that old GNU/Linux argument
olivares14031 at yahoo.com
Tue Jul 22 15:27:59 UTC 2008
> Bjorn, Linus really put the spin on this whole affair. So,
> I'm quoting
> him below. From my own perspective, there has been a bunch
> of history
> here, when RedHat released it's CD's labeled
> "Red Hat Linux" and the
> same with Caldera and their CD's with "Caldera
> Linux" written on the CD,
> etc. The wav file of Linus saying "I pronounce it
> LeeNuks" spread around
> the planet. Yet, I've never heard of Linus saying
> "you must" or "you
> should" or anything like that in that vein. To me,
> that is freedom,
> where your freedom ends at the tip of my nose.
> I personally prefer using the term "Linux" to
> describe the OS, the
> community, the mindset, the all encompassing rally to the
> sharing of all
> things computerese as opposed to "Windows" and
> that community, that OS,
> that mindset. Both come in many flavors. BSD comes in many
> flavors, and
> they also are a community, a mindset, as well as an OS.
> So, personally it comes down to who is my ideal, my guru,
> the person I'd
> rather be like and present as that to others. Linus, hands
> down. Again,
> it's personal and it's history. I first installed
> using the 9 floppy
> disk install set labeled "Slackware Linux". Then
> the first RedHat CD,
> labeled "RedHat Linux", which I mounted in my
> $500 CD player. Now we
> have FSF telling us to duck-march, rectify history, and
> give Stallman
> the power to "remind" us what to do and think?
> We've been morally WRONG
> all this time? Bullpucky. Here's Linus's take on
> On Sat, 16 Dec 2006, karderio wrote:
> > If the "free software community" has the
> clout to twist vendor's arms to
> > get them release driver source, then I'm all for
> I don't care what you're for, or what your
> imaginary "free software
> community" is for.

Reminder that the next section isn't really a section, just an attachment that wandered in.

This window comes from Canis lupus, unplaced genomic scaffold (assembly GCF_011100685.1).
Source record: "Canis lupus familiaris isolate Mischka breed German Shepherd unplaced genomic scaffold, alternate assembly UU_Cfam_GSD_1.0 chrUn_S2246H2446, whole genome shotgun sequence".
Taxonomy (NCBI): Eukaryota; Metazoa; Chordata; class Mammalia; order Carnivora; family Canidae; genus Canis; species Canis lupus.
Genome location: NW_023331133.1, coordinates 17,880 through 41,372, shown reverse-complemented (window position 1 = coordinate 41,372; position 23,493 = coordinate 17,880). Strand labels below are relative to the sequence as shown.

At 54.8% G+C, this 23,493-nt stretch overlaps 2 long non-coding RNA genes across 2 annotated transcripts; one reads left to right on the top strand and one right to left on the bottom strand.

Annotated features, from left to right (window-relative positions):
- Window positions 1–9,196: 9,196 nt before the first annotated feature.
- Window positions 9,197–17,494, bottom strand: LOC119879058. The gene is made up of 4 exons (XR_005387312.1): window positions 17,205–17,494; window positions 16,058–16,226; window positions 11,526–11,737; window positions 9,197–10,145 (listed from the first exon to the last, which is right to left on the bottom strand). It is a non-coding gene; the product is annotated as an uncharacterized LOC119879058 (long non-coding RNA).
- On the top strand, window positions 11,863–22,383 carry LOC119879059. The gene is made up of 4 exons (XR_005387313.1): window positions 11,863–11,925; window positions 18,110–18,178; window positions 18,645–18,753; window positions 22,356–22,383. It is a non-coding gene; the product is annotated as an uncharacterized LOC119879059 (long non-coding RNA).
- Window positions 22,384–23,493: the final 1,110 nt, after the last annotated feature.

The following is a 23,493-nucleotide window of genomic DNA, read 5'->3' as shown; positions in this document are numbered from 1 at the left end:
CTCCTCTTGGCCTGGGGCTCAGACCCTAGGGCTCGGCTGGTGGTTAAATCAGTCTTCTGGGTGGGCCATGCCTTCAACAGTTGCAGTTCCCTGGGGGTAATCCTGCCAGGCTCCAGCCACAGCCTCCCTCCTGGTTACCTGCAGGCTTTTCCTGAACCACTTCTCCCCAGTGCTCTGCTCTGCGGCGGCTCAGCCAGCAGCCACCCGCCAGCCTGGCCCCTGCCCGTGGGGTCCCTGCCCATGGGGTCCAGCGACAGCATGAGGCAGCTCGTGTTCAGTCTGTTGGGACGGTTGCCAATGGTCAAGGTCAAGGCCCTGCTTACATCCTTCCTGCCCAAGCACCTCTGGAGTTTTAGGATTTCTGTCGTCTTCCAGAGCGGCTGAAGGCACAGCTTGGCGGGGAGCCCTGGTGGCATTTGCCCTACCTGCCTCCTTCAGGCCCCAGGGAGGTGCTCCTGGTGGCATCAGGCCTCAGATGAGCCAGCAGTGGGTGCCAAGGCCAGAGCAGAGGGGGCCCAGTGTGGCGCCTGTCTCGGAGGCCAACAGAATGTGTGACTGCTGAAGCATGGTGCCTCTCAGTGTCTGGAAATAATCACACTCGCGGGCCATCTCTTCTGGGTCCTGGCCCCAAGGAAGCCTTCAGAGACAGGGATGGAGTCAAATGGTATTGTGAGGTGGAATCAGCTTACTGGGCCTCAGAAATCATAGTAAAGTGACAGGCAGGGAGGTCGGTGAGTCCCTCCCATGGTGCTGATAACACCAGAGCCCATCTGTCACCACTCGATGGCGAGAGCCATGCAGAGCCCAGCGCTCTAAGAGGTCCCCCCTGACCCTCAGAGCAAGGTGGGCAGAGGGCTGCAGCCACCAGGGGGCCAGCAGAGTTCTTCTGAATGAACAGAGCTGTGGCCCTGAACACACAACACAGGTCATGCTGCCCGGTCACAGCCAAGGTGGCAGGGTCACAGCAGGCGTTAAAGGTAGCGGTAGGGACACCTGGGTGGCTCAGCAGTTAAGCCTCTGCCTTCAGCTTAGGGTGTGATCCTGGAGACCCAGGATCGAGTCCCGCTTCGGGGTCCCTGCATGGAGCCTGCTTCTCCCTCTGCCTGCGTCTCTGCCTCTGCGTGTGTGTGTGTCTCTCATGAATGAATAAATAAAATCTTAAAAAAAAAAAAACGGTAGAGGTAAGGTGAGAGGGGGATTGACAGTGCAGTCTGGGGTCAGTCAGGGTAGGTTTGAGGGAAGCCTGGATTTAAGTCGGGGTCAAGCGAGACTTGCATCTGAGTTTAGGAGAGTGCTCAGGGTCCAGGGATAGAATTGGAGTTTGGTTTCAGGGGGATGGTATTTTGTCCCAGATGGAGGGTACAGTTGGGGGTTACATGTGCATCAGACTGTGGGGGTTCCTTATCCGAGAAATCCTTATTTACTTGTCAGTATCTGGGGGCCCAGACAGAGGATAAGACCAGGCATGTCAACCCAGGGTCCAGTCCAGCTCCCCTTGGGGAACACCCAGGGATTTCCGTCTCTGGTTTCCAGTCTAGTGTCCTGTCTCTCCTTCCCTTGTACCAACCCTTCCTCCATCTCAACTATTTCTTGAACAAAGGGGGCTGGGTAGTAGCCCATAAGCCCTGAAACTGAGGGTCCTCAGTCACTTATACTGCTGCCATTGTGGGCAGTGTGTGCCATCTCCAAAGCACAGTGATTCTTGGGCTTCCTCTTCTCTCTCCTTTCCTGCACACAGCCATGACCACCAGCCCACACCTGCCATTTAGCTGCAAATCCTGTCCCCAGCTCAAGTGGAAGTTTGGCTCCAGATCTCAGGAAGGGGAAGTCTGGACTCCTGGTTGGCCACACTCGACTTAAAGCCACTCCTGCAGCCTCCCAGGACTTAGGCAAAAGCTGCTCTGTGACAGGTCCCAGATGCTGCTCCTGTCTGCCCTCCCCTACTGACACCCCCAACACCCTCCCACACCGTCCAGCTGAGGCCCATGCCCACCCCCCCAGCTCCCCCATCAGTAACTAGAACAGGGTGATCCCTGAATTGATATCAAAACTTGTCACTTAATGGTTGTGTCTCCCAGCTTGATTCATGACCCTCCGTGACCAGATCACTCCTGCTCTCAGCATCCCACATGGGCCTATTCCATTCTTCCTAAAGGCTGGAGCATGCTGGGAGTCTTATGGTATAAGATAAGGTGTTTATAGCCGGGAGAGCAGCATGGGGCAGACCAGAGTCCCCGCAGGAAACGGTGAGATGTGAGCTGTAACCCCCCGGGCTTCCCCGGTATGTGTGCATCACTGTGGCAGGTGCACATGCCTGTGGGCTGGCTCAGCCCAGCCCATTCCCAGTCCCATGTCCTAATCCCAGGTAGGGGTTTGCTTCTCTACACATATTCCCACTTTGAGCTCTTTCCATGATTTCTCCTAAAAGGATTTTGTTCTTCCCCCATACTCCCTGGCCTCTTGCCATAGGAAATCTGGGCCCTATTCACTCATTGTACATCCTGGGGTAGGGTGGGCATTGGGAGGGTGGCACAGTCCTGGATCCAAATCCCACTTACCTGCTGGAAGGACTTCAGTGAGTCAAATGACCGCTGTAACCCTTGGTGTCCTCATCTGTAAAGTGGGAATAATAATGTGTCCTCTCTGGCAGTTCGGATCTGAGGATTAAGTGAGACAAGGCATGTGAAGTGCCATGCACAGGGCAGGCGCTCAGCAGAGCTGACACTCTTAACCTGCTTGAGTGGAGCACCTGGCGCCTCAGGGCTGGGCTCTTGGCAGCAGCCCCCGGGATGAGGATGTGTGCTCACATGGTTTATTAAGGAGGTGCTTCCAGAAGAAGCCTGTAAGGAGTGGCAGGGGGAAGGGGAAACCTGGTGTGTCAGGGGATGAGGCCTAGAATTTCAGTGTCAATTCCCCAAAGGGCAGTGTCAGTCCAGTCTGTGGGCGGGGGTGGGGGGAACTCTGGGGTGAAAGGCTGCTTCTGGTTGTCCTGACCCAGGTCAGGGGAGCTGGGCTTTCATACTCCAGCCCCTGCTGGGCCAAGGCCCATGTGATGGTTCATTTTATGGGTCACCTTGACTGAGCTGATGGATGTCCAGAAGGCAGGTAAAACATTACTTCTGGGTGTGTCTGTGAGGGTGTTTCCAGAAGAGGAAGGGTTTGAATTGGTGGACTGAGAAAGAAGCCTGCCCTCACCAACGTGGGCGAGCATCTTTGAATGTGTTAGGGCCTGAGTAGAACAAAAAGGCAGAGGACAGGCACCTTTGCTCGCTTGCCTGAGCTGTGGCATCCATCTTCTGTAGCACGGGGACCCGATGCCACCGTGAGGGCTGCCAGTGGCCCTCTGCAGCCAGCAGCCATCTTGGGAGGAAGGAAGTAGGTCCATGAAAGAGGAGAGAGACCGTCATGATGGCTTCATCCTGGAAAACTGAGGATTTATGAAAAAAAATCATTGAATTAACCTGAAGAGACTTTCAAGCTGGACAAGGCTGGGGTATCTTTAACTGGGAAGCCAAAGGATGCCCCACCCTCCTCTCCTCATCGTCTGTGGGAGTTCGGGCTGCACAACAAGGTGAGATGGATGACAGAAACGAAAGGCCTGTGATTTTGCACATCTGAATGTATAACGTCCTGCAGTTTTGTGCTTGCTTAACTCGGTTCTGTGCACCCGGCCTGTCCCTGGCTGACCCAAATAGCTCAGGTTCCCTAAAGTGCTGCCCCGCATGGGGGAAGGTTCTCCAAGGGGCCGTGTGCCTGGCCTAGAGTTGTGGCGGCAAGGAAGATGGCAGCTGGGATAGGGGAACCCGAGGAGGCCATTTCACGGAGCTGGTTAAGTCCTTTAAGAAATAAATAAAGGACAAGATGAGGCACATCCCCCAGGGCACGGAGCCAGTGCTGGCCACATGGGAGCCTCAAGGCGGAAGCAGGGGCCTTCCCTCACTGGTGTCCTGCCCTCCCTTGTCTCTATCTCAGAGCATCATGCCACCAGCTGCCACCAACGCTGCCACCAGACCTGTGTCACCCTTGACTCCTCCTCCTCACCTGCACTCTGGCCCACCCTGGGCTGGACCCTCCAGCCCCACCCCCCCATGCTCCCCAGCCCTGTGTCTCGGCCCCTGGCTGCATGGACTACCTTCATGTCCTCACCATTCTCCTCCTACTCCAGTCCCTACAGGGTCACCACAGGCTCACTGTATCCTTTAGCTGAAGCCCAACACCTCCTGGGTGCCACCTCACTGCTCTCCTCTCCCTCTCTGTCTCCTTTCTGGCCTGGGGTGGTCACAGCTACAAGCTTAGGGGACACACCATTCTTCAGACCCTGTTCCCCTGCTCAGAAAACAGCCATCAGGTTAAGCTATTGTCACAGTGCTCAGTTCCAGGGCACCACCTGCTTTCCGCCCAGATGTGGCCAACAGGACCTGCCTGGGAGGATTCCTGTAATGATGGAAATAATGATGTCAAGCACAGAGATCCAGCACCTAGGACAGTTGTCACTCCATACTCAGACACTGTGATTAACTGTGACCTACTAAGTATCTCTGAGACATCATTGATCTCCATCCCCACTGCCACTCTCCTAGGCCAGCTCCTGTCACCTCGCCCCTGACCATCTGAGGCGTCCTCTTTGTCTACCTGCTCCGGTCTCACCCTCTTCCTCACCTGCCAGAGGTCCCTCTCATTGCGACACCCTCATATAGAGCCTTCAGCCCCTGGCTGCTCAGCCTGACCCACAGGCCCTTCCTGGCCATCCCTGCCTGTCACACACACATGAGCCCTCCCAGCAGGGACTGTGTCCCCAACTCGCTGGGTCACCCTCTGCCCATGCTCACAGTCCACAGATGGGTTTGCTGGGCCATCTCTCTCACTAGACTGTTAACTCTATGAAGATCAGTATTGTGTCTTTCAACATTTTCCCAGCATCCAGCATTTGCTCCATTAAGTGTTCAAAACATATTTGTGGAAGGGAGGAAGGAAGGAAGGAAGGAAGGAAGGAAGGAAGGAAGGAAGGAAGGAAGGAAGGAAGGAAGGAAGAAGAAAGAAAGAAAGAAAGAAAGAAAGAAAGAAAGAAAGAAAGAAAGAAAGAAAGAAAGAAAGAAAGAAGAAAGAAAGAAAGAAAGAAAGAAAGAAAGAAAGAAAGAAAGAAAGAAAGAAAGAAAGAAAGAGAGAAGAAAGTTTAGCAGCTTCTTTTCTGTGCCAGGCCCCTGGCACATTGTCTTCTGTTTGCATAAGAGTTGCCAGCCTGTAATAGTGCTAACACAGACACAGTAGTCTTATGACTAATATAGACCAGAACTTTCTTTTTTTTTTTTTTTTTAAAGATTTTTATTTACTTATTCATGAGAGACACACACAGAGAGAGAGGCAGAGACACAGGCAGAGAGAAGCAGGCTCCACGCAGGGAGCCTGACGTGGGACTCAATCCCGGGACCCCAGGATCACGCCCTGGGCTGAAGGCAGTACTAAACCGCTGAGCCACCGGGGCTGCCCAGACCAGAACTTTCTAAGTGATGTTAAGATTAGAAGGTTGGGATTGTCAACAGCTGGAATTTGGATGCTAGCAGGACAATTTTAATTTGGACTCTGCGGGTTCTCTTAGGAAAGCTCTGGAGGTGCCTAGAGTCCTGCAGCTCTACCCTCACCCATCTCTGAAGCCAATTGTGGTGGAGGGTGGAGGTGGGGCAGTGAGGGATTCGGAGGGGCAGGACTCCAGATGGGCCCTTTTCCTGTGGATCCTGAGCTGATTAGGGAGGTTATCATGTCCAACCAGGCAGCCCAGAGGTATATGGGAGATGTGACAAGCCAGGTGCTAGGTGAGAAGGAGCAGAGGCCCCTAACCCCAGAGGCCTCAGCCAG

> We're "open source", and we're not a
> religion. We don't "twist peoples
> arms". We show people what we think is a better way,
> and we let them
> participate. We don't force it, we don't twist it,
> and it's ok not to
> believe in the GPL or our ideals. In fact, "our
> ideals" aren't even one
> unified thing to begin with.
> We also don't try to pervert copyright into a "you
> have to _use_ things
> in a certain way". We don't think "fair
> use" is a bad thing. We encourage
> it, and that means that we have to abide by it ourselves.
> It means, most
> particularly, that even people we disagree with have that
> right of "fair
> That, btw, is what "freedom" and
> "rights" are all about. It's only
> meaningful when you grant those rights to people you
> don't agree with.
> Also, since you haven't apparently gotten the memo yet,
> let me point it
> out to you: the end results don't justify the means,
> and never did. So
> arm-twisting doesn't become good just because you think
> the end result
> might be worth it. It's still bad.
> And btw, that "information freedom" thing you
> talked about is just so much
> blather and idiotic hogwash. "Information"
> doesn't want to be free, nor is
> it something you should fight for or necessarily even
> It doesn't hold a candle to _peoples_ freedom, the
> foremost of which is to
> just disagree with you. Once you allow people to talk and
> do what they
> want, that "information freedom" will follow.
> It's not a religion, and it's not about suppressing
> other people and other
> That is a man that I can follow. So, I'll redouble my
> personal efforts
> to use the name "Linux" as "GNU/Linux"
> ain't as free and asks, if not
> demands, a price ...according to my perceptions.
> Can I get an Amen? Ric
Amen, Amen, and a Hallelujah!!!
Both Linux and GNU are important much like man is to woman, one without the other would cease to exist, but the general public has exerted its name Linux, Debian uses Debian/GNU Linux, and some others as well. Maybe Presidential Candidate Obama can help some that want the change, after all his motto is change?
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